Promising results from HIV gene editing therapy

10 March 2014

The first clinical trial has shown that gene-editing can be safely used in humans to target HIV infections.
Once an HIV infection is established, the only treatment is to use combinations of drugs to suppress active infection; this does not eradicate the virus, and if treatment is stopped then active growth of the virus rapidly resumes. There have been reported successes in eliminating the virus from newborns with rapid anti-viral drug treatment, but none in older people.
Gene or genome editing is a method of gene therapy that precisely inserts, removes or replaces a selected genetic sequence or sequences to a target genome using genetically engineered enzymes to introduce targeted, sequence specific breaks in the target DNA. Typically this would be correcting or ameliorating a genetic defect – for example, providing healthy copies of a disease-associated dysfunctional gene. Technical approaches include the recent CRISPR method and the older zinc-finger nuclease method.
Now for the first time a clinical trial has demonstrated the safe application of zinc-finger nucleases in humans, showing apparent effectiveness in the treatment of HIV infections in 12 people without significant side-effects. This approach built on earlier observations that humans with a natural variant in the CCR5 gene, which encodes the main co-receptor by which HIV enters human immune cells, are protected from infection.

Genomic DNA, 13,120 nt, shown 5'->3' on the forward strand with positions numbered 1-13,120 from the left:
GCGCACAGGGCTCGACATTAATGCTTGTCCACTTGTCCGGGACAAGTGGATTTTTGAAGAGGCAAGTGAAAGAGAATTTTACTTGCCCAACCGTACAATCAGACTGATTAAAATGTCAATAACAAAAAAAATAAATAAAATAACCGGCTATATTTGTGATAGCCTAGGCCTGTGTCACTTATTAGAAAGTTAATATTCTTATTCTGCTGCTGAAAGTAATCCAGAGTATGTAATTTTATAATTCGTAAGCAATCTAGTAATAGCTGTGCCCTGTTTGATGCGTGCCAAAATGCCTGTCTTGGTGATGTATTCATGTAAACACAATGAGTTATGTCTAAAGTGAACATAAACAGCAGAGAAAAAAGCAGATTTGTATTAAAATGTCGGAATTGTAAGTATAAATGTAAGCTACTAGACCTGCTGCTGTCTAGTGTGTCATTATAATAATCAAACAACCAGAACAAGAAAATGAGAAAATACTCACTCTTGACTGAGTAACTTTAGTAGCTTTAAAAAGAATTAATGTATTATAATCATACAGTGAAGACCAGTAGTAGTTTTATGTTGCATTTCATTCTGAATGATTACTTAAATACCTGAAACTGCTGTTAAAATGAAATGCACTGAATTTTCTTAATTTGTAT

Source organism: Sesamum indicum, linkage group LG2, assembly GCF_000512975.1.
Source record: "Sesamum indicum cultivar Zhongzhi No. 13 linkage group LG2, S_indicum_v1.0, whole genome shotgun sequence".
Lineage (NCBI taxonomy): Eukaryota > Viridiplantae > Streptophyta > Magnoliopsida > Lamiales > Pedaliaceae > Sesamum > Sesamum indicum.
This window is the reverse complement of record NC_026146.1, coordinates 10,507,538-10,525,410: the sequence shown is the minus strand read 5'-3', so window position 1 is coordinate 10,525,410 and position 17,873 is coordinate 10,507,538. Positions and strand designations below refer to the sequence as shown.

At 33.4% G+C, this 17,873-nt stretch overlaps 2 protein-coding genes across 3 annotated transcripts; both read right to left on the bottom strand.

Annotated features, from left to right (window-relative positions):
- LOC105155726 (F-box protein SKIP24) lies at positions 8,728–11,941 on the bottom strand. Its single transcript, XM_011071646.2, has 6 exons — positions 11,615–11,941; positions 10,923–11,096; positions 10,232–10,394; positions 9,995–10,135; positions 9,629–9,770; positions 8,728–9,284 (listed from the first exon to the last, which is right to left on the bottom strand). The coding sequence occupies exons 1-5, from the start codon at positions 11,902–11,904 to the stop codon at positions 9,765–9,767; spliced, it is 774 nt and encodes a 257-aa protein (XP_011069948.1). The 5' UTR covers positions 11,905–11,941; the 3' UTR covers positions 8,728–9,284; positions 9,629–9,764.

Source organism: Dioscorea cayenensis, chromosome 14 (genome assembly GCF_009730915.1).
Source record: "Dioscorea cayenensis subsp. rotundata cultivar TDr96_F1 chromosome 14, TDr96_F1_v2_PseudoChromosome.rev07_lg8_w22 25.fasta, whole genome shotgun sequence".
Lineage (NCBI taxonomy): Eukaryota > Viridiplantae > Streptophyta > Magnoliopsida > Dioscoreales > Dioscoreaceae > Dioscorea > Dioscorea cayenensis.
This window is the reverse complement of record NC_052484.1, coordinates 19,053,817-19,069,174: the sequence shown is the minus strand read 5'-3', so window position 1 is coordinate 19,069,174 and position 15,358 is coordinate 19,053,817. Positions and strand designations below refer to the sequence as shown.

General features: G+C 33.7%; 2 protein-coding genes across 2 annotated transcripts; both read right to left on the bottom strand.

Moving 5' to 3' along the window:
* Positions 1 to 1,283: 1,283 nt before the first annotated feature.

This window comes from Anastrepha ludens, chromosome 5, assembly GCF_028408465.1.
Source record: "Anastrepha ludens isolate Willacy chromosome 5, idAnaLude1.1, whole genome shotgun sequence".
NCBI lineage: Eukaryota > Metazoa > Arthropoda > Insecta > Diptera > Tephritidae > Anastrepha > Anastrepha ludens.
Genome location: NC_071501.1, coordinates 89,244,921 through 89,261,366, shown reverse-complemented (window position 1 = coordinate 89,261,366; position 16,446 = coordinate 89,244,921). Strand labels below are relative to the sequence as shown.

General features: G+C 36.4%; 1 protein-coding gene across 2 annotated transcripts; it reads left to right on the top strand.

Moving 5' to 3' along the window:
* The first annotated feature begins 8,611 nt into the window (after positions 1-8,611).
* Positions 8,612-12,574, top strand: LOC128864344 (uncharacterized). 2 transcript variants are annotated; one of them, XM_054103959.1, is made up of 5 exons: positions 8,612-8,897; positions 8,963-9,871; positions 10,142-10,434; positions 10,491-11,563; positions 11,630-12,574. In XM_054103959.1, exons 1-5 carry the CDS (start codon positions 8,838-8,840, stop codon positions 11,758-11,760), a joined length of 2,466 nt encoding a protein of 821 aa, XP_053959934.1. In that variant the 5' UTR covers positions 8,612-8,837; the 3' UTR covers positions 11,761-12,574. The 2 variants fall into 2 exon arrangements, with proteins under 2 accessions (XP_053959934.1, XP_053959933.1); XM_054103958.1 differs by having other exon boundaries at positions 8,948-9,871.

Results published in The New England Journal of Medicine report that researchers inactivated the normal CCR5 genes in immune cells from twelve infected patients receiving highly active antiretroviral therapy (HAART) using engineered a zinc-finger nuclease before reintroducing the immune cells; between 11 and 28% of the re-infused cells incorporated the inactivating mutation.
After four weeks, six of the patients stopped receiving the normal HIV therapy; all showed a slower return to active HIV infection than would be expected. Four remained without therapy for twelve weeks, and of these one one patient did not show detectable virus levels throughout the trial. This individual turned out to be heterozygous for the protective CCR5 delta 32 mutation, which appeared to boost the therapeutic effect of the gene.

Although the trial was small, and the therapy had limited effects and some undesirable side-effects, the demonstration of general safety and apparent proof-of-principle shows promise for the eventual development of related therapies that could reduce or perhaps even remove the need for lifelong, continuous drug treatment to suppress spread of the virus. Researchers have also pointed out that it is a safer and more practical approach than the only current example of successful HIV gene therapy, which involved a complete bone marrow transplant from a donor with the protective genetic variant. 

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